This invention, generally, relates to debugging computer programs. More specifically, the invention relates to the automatic detection of problematic coding patterns and violations of best practices patterns at program runtime.

2. Background Art

In any large software deployment, subtle coding defects can cause problems in successful deployment of the software due to system outages, or incorrect program behavior. If these defects are left unchecked, they may surface as problems only when the program is deployed in the production environment, or when the program is subjected to considerable load.

Tracking down these defects is extremely difficult in the production environment because of a number of factors. First, the presenting symptoms are usually not unique to a particular type of software defect; several different types of defects can result in the same program behavior at runtime (e.g. an unresponsive system). This fact makes correlating symptoms to specific defects nearly impossible. Second, the presenting symptoms of the defect only manifest themselves during production level loads and production configurations. This means that the defects are often undetected in the testing and debugging of software, and surface under conditions that make the defect tracking process slow, difficult and expensive. Third, the factors that make a piece of code defective are often a complex pattern that may span third party libraries and frameworks, which makes the detection of the defect difficult for an individual developer, unless he or she can gain a global perspective on the software that comprises both the application and the framework layers.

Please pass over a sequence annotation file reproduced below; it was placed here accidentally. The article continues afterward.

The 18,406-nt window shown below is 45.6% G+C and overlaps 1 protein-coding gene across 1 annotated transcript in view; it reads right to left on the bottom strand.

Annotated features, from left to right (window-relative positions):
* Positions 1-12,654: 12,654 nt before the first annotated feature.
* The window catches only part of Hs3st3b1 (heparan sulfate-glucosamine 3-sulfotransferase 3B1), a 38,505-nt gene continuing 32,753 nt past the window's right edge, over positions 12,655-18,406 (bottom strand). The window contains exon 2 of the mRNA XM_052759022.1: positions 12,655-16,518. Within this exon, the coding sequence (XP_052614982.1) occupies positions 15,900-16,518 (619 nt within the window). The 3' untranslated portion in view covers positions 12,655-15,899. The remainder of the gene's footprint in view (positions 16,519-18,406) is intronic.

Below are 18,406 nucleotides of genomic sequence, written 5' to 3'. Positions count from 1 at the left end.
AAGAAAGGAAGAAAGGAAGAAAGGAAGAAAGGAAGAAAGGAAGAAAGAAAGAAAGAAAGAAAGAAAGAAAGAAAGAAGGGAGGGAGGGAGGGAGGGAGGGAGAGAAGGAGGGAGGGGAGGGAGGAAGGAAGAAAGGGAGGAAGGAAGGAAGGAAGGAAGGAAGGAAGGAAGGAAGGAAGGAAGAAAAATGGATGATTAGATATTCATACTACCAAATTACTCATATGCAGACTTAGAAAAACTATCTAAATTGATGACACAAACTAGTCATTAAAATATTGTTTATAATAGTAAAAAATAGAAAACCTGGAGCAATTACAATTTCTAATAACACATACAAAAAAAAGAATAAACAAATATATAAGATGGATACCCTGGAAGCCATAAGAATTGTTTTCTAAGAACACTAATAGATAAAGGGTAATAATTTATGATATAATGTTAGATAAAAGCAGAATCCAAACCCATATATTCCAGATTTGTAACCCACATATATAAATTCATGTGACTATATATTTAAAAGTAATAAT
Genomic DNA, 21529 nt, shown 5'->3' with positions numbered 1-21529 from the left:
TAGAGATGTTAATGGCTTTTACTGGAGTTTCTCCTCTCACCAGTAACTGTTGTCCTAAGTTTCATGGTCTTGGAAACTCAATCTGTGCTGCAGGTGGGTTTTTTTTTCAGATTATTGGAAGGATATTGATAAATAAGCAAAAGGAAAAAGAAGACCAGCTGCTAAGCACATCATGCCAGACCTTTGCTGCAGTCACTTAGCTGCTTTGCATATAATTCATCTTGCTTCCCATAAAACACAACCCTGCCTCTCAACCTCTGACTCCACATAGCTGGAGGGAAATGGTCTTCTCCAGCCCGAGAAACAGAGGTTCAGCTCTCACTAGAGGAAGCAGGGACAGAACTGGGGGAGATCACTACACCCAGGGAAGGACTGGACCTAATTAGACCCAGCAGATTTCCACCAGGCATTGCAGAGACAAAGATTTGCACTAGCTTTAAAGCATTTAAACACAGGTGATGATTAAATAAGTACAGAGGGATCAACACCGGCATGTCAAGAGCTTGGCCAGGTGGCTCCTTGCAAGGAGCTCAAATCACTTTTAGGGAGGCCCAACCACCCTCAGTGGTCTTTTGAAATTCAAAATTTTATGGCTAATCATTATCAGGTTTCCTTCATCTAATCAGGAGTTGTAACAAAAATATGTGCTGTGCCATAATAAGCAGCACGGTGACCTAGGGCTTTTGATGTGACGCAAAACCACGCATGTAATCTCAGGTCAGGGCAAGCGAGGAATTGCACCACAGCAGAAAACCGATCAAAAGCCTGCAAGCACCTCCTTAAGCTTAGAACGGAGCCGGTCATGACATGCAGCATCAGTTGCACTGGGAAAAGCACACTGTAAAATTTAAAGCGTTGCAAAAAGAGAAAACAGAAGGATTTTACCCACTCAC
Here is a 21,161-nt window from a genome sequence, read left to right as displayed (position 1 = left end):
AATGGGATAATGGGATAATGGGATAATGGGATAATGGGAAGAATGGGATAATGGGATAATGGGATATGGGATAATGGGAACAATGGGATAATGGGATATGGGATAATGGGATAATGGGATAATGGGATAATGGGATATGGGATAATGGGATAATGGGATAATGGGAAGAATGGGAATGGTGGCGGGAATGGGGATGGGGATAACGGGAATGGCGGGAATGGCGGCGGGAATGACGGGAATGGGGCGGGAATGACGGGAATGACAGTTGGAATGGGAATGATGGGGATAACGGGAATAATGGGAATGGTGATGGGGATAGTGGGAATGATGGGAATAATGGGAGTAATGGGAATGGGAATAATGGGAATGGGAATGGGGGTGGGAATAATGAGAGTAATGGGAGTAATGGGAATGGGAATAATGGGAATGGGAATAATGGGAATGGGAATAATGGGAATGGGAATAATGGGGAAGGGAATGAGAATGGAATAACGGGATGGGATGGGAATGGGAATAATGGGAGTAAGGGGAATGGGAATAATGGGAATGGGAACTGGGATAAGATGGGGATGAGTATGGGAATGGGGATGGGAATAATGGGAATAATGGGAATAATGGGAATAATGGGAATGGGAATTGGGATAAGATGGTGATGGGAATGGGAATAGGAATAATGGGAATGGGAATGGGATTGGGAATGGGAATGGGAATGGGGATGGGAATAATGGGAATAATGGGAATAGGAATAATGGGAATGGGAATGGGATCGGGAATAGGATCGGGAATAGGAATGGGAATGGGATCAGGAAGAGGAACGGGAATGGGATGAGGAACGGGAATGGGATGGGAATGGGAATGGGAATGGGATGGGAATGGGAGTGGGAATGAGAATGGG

SUMMARY OF THE INVENTION

An object of this invention is to enable a software developer to track subtle defects in a running program during the development process.

Another object of the invention is to provide a framework for enforcement of a large number of best practices rules in a running program.

A further object of the present invention is to detect automatically problematic coding patterns or violations of best practices patterns at program runtime, with very little intervention required by the user.

These and other objectives are attained with a tool and method for monitoring the behavior of a running computer program. The tool observes the behavior of a running program within the context of a large number of defined coding patterns, and automatically flags violations of the coding patterns when they occur. These defined coding patterns can include best practice patterns and problematic coding patterns. The tool, in the preferred embodiment of the invention, does this using a standard debugger to enforce the coding pattern. This is advantageous because debuggers contain the type of information needed both to enforce the rules and to explain the violations of the rules. Moreover, because debuggers are standard tools in developers' arsenal, little or no additional training is required for the user of the tool to detect subtle software defects.

Further benefits and advantages of the invention will become apparent from a consideration of the following detailed description, given with reference to the accompanying drawings, which specify and show preferred embodiments of the invention.

BRIEF DESCRIPTION OF THE DRAWINGS

FIG. 1 illustrates a software architecture and methodology of the tool of this invention deployed within a software integrated development environment (IDE).

FIG. 2 is a more detailed flow diagram that depicts the methodology employed by the tool of this invention.

FIG. 3 is a flow chart showing a preferred procedure for implementing the present invention.